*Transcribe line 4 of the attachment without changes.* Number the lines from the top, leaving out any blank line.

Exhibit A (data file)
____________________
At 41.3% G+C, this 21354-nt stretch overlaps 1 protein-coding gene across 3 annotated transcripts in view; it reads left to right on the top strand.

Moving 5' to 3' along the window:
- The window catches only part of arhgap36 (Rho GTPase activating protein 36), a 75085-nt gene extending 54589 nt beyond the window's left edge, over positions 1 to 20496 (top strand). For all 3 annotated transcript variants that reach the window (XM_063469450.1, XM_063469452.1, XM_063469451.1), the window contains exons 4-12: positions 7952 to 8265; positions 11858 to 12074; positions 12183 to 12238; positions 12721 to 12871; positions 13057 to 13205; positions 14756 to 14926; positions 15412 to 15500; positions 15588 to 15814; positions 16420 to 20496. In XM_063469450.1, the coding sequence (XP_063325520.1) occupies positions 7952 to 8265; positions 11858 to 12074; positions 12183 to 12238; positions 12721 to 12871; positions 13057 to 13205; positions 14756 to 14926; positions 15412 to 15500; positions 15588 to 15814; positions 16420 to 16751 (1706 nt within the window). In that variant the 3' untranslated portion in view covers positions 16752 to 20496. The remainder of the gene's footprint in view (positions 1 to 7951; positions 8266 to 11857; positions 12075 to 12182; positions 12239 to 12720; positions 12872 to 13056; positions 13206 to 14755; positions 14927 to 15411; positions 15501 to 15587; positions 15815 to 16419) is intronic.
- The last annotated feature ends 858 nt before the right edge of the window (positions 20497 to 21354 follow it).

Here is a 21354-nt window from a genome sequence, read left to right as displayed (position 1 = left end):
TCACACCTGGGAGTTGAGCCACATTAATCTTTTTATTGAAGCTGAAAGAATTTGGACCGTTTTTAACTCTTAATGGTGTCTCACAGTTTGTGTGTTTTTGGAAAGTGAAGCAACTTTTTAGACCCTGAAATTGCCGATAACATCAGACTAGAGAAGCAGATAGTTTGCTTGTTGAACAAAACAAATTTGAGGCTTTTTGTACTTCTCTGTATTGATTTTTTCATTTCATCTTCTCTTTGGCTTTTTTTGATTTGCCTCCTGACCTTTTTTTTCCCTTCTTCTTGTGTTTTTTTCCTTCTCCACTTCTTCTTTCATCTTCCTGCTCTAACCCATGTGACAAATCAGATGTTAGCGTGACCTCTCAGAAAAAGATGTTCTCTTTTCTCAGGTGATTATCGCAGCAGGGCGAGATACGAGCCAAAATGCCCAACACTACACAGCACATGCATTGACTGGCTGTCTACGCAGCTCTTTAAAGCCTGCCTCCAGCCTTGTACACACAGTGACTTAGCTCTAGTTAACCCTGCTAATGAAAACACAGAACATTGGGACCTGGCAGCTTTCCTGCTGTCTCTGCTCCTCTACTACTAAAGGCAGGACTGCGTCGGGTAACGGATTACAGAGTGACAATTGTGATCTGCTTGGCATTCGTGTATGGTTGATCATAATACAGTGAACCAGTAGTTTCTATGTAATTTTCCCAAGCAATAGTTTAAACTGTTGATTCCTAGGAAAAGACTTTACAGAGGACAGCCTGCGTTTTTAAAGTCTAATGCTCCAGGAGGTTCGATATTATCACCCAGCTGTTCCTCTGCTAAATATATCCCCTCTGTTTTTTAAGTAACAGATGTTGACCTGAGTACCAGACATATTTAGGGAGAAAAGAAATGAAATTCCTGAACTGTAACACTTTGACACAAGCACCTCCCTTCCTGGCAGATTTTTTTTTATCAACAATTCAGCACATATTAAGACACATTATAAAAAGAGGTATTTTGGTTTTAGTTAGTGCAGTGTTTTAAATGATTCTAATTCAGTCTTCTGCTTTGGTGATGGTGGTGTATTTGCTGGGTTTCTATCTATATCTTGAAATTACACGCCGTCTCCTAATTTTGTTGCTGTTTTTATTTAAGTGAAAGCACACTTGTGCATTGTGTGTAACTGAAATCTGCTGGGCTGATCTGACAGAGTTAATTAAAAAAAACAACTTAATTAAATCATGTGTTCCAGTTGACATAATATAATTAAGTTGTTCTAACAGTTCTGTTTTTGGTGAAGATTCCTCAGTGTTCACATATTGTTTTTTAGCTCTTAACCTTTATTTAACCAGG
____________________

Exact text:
- The last annotated feature ends 858 nt before the right edge of the window (positions 20497 to 21354 follow it).